What is licorice?
Real licorice is black, sweet and has medicinal propertiesSome people love the taste of real licorice, while others detest it.
If you are an absinthe drinkers, then you are apparently fond of licorice because this distilled liquor tastes like a straight shot of licorice. Absinthe, which is emerald green, is reportedly a hallucinogenic and inspired famous writers, poet and artists while they were under the influence. Licorice is one of the ingredients of absinthe.
Licorice candy and licorice root actually have very little to do with one another. They are completely different products. The flavor in licorice candy is derived from anise oil and actually contains very little or no licorice. Anise oil is very similar to licorice in flavor.
So what is licorice? Licorice refers to the rhizome and roots of plants that belong to the Glycyrrhiza glabra L of the Fabaceae family species from Europe and the Glycyrrrhiza uralensis Fisch from Asia. Most of the licorice in the U.S. is bought from China and other Asian countries. Other names for licorice, which is an herb, include Zhi Gan Cao and liquiritral radix. Licorice is a perennial that consists of pinnate leaves and downy stems. It boasts violet or pale blue flowers. The dried roots are the part of the herb that is used.
What is licorice good for besides eating? A lot, in fact. It is considered a soothing herb that has expectorant and anti-inflammatory properties. It reportedly helps reduce swelling, control coughing, has laxative effects as well as hormonal effects. It is believed to prevent toxicity of the liver and is used to treat adrenal-corticoid insufficiency and tuberculosis. For years, licorice has been used to treat coughs and colds and has been especially popular in China.
Licorice has an effect on the adrenal glands, in a good way, and acts very much as does a steroid when introduced to the body. Licorice has long been valued for its soothing properties and coating effects as well as its ability to get rid of mucous and phlegm from the respiratory tract.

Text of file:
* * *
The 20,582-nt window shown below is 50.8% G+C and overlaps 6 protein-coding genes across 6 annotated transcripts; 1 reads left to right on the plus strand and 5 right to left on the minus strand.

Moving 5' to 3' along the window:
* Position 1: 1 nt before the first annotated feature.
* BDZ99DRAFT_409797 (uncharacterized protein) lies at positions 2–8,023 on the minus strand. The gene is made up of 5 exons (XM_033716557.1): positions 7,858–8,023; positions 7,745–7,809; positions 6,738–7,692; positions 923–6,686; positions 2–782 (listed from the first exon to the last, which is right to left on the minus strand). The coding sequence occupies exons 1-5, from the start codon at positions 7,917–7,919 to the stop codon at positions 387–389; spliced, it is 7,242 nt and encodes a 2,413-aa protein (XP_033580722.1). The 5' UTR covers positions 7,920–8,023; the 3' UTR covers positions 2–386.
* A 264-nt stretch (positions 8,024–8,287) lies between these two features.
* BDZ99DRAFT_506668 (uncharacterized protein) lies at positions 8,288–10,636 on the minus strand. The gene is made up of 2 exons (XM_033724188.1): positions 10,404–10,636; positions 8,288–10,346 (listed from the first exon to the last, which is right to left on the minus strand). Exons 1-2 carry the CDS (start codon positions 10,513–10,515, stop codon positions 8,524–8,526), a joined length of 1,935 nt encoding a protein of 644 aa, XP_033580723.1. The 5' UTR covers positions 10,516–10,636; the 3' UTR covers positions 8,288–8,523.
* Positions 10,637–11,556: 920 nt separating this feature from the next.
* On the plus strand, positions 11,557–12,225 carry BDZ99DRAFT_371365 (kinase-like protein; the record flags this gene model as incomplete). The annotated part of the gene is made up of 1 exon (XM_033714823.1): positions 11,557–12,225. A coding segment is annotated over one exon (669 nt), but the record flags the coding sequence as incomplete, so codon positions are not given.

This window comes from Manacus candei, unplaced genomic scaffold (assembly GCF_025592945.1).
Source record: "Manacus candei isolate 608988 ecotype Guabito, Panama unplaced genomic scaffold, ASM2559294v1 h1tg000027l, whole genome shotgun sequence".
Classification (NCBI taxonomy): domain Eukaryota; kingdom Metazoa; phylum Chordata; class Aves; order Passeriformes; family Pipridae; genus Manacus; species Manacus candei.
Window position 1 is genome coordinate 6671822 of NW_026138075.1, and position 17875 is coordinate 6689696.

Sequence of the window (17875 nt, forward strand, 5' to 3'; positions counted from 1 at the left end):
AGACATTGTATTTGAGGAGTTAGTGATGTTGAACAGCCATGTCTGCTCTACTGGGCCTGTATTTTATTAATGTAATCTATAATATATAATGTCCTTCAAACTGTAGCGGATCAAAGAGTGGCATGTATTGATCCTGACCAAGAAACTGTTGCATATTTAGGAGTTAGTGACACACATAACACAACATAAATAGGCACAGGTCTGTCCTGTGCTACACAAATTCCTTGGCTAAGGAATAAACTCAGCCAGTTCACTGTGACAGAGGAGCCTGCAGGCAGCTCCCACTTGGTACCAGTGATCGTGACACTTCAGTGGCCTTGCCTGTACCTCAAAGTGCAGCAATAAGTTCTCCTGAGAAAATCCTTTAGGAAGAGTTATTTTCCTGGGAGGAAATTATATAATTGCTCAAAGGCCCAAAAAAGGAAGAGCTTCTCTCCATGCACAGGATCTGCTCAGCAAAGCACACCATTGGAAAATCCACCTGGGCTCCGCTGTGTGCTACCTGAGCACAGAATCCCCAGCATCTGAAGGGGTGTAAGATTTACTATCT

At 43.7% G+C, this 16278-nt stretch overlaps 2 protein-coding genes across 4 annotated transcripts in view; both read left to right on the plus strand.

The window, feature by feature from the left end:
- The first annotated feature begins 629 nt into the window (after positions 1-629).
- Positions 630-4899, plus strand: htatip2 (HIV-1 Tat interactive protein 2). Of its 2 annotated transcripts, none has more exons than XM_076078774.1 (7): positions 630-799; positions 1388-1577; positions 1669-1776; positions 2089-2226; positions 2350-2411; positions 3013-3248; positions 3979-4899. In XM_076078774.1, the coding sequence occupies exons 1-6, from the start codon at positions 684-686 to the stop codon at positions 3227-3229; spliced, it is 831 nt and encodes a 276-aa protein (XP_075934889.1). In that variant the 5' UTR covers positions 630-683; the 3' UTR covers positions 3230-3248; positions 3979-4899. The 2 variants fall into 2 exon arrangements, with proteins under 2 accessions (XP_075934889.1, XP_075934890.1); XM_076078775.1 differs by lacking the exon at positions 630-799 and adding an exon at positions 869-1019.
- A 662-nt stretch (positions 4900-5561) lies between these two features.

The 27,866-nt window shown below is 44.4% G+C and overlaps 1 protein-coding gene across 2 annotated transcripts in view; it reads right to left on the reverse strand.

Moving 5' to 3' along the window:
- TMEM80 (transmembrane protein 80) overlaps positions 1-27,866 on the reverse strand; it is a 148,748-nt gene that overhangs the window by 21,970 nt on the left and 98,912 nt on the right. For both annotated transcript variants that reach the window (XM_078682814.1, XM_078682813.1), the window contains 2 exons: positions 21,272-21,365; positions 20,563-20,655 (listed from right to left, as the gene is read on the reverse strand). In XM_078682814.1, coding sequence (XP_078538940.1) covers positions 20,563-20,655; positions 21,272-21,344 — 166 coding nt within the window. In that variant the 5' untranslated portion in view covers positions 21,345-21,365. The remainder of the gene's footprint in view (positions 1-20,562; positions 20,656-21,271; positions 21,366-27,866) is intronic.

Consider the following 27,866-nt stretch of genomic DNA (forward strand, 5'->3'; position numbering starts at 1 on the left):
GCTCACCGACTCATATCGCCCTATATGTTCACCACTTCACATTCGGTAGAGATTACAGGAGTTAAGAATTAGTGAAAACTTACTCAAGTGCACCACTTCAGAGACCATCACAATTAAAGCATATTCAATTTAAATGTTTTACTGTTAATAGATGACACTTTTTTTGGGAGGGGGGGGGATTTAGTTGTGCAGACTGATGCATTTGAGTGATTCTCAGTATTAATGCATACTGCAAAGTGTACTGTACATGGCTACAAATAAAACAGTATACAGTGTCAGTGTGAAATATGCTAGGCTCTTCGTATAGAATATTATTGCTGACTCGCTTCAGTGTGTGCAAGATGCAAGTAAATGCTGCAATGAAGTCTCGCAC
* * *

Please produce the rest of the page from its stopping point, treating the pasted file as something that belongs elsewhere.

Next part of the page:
Licorice is taken orally (internally) to treat peptic ulcers, arthritis, asthma, bronchitis, coughs, allergic complaints and is often used post steroid therapy. It reportedly speeds up the healing of ulcers. Of course, licorice can be chewed as a candy.
The Chinese believe that licorice detoxifies the digestive system and body, revitalizes the heart, treats heart palpitations, boosts the function of the spleen and is effective for treating wheezing. The Chinese maintain that licorice improves the digestive system, which is called the middle Jiao in China. It is also thought to remove toxic substances and heat from the body, as well as moisturize the lungs, reduce pain and eliminate spasms. Licorice brings high levels of prostaglandins into the stomach and upper intestine, which helps heal stomach ulcers.
Externally, licorice can be used to treat shingles, eczema and herpes. It has an anti-inflammatory effect, which is very useful for treating piles (hemorrhoids), pruritis, insect bites and sunburn. The main ingredient in licorice is glycyrrhetinic acid with 24-hydroxyglycyrrhetinic acid, the latter being 100 times sweeter than sugar. Because licorice is so sweet, it is frequently used as a sweetening agent to disguise the unpleasant taste of medicine.
There are dangers associated with using too much licorice and, for some people with medical conditions, using it at all. Licorice can cause a condition called pseudo-aldosteronism, which is very much like the condition that is caused by excessive secretion of an adrenal-cortex hormone called aldosterone. The result is high blood pressure and, conceivably, a heart attack and even cardiac arrest. Other symptoms include lethargy, headache, water and sodium retention and excreting too much potassium.
Pregnant women should not use licorice nor should those with liver disorders, including cirrhosis; kidney problems; high blood pressure; those taking digoxin-based medications or anyone who has iron poor blood (anemia) or hypteronia or hypokalemia. If you are using licorice for medicinal purposes, do so under the guidance of a skilled health practitioner.
Licorice can be toxic. The effects of the toxins will be apparent within a matter of days.
Ageless: herbal licorice